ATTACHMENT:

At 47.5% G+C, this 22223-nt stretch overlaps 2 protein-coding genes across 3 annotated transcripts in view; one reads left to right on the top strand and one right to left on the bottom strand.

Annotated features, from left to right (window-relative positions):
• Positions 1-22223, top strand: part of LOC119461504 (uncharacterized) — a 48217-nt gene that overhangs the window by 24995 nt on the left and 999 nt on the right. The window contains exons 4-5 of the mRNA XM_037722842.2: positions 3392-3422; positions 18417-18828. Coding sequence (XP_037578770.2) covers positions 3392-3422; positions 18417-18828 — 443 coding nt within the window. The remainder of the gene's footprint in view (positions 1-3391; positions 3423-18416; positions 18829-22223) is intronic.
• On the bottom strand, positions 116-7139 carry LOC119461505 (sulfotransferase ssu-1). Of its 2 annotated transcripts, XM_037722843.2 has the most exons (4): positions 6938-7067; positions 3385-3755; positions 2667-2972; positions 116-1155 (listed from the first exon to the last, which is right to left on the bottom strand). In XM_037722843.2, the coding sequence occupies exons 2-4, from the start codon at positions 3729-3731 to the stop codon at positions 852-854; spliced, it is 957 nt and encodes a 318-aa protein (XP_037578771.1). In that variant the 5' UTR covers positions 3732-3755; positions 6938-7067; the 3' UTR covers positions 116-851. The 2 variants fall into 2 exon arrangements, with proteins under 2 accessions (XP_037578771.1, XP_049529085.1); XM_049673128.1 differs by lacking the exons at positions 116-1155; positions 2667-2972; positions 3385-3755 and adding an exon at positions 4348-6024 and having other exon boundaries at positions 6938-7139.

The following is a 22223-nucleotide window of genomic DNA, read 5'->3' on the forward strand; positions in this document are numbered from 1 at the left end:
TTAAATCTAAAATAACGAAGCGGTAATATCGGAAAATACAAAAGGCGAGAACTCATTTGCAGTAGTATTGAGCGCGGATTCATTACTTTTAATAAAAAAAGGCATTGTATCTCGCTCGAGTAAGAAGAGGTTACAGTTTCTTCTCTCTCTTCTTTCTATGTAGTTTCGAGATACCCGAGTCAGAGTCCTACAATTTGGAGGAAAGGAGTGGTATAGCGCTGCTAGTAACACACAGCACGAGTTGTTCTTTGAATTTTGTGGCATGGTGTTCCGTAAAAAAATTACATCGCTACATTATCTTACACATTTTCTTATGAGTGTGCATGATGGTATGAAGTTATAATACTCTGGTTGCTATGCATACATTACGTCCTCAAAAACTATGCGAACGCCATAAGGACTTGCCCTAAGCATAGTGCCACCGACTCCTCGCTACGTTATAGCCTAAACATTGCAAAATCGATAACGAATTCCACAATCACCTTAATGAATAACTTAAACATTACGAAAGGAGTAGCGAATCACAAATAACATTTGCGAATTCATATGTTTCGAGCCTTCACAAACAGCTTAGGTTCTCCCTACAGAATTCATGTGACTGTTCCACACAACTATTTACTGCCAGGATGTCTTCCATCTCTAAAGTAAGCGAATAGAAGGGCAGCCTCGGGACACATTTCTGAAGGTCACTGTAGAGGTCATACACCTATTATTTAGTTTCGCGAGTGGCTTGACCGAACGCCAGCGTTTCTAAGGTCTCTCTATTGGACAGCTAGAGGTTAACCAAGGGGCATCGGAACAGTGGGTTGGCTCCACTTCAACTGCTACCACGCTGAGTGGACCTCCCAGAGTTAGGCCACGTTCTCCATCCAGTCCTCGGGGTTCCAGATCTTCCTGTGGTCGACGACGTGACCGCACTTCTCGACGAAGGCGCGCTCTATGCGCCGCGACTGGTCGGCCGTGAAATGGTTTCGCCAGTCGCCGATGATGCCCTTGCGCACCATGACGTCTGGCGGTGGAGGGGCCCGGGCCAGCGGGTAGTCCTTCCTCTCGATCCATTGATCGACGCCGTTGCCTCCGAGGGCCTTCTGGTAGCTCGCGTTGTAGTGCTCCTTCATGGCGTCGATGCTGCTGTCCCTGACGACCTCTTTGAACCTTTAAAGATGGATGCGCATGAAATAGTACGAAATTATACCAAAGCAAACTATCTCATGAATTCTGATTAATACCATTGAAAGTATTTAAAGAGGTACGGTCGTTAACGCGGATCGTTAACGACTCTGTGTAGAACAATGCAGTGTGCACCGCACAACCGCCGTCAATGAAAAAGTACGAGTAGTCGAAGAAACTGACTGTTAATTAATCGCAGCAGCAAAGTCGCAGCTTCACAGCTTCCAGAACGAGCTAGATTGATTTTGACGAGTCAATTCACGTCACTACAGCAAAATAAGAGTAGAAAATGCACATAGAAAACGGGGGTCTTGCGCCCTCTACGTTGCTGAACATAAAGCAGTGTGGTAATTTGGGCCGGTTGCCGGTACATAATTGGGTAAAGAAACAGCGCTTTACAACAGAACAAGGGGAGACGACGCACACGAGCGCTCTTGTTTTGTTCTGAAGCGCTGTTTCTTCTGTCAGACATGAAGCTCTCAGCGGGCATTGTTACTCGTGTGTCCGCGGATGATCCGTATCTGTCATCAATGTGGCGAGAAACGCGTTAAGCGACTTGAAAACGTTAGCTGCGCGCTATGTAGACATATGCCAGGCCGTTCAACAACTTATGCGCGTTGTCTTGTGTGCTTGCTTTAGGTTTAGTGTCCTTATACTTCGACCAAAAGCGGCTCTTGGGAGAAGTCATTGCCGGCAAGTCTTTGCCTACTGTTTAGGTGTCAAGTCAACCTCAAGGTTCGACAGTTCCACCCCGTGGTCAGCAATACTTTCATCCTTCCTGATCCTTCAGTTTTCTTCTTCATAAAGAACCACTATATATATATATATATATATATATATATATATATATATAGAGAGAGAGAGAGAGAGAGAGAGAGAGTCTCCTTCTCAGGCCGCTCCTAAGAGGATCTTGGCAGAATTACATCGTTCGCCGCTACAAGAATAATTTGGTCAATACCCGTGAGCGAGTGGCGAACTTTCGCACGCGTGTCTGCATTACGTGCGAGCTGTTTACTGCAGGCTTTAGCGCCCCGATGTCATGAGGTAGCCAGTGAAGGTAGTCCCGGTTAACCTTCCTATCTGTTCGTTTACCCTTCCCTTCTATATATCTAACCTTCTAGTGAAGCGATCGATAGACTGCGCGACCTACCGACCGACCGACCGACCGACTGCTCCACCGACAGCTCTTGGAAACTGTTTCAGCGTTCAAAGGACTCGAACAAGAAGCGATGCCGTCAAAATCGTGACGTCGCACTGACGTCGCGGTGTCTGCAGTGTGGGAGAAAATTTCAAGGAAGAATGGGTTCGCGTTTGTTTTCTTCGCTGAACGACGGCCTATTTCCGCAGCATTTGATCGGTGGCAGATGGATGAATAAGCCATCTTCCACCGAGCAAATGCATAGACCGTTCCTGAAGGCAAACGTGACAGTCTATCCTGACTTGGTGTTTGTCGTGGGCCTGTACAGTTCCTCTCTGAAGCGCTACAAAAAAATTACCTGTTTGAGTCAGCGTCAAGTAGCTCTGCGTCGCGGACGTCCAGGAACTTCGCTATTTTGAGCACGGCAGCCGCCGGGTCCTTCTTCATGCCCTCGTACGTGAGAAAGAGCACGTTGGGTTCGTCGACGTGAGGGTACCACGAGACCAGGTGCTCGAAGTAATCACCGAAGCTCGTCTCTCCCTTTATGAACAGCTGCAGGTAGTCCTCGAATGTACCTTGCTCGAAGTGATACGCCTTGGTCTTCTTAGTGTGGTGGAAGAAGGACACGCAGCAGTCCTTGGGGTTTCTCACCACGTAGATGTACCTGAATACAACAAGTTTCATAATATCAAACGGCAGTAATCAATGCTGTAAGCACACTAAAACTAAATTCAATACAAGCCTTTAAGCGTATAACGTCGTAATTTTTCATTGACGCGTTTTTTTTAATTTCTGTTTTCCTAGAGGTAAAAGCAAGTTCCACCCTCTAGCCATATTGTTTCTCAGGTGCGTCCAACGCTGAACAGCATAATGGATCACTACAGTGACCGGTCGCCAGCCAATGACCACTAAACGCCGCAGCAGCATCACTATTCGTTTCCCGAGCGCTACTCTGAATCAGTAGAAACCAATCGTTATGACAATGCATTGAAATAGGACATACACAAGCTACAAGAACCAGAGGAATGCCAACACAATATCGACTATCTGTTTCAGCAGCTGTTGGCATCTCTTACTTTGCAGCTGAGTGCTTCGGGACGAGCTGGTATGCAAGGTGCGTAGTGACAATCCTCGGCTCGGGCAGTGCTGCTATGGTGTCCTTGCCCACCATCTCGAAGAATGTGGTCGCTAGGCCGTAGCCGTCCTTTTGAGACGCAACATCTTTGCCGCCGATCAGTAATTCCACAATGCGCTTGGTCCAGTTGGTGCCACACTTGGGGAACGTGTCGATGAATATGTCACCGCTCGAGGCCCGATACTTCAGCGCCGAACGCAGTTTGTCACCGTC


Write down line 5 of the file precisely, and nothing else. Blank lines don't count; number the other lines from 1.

The following is a 22223-nucleotide window of genomic DNA, read 5'->3' on the forward strand; positions in this document are numbered from 1 at the left end: